BELLE PLAINE, Kan. (AP) — A small community college in northeast Kansas has settled a lawsuit accusing it of directing coaches to recruit more white athletes and targeting Black prospective students with excessive scrutiny such background checks before offering scholarships.
A brief stipulation of dismissal was filed Monday by the American Civil Liberties Union of Kansas. The ACLU had alleged in the lawsuit that Highland Community College instituted a plan to reduce the number of black students.
The college has said its recruiting is not determined by students’ race or ethnicity and denied it ever instructed coaches to exclude out-of-state athletes from recruitment.
WICHITA, Kan. (AP) — A small community college in northeast Kansas directed its coaches to to recruit more white athletes and targeted black prospective students with excessive scrutiny such background checks before offering scholarships, according to a lawsuit filed by the American Civil Liberties Union of Kansas.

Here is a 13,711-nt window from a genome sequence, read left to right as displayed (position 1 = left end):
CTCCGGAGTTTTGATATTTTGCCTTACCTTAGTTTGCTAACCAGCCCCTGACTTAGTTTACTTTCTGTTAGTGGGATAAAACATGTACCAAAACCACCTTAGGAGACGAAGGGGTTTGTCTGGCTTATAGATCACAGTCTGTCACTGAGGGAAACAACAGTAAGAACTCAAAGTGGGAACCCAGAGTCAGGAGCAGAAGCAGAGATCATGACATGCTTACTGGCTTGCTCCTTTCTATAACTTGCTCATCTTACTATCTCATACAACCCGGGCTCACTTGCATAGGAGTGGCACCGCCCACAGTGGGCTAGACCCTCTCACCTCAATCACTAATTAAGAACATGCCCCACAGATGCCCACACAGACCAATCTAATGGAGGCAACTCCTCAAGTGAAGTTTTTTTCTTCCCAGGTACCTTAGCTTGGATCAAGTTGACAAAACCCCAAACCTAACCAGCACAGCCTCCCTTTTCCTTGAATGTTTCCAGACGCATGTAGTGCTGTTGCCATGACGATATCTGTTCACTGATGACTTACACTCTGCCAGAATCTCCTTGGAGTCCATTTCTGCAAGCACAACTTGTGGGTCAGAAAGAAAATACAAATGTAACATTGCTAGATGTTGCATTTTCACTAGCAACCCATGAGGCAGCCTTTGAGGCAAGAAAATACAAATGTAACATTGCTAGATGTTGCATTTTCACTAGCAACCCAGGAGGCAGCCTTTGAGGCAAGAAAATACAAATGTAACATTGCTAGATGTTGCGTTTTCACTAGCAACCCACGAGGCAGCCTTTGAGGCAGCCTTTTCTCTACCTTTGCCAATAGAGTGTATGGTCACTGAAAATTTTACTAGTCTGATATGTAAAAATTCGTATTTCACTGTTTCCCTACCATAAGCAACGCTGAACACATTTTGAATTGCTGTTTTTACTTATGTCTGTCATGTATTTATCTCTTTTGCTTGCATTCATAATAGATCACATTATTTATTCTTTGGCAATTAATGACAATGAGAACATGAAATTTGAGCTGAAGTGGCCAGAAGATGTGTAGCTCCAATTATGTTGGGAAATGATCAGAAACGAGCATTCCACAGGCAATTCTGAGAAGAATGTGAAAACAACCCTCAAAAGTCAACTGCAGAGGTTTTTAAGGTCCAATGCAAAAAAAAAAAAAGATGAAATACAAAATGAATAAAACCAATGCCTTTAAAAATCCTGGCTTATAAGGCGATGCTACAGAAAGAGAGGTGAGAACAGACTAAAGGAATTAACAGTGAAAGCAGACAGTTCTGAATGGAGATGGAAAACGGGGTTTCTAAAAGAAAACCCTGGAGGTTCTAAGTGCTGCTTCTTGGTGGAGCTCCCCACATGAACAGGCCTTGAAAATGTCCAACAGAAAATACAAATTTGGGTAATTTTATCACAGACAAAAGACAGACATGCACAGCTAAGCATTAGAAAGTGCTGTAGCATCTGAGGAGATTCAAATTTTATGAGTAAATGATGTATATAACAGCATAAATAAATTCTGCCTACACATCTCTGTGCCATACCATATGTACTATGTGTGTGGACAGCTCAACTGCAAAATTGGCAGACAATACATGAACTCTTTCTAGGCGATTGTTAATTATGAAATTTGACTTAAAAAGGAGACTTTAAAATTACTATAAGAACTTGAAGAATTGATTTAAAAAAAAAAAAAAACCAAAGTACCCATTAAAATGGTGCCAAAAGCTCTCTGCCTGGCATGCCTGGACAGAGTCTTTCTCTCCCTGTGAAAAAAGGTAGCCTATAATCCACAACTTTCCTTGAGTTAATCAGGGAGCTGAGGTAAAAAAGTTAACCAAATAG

The ACLU alleges in a federal lawsuit filed Thursday that Highland Community College instituted a plan six months ago to reduce the number of black students. It contends the college’s strategy included expelling black students for minor or bogus infractions and singling them out for dorm room and vehicle searches, discriminatory surveillance and harassment.
Filed on behalf of four former and current students, the lawsuit names Eric Ingmire, vice president for student services, and Bryan Dorrel, the college’s athletic director, as defendants. They did not immediately respond to email messages seeking comment.
Highland Community College has more than 3,200 students, 87% of whom are white. During the 2019 season, 104 of the 111 football players were black. The 2020 football recruiting class includes “a significantly lower number” of black athletes, the lawsuit alleges.
The lawsuit alleges Dorrel told coaches to recruit “more local kids” and “less Southern kids.”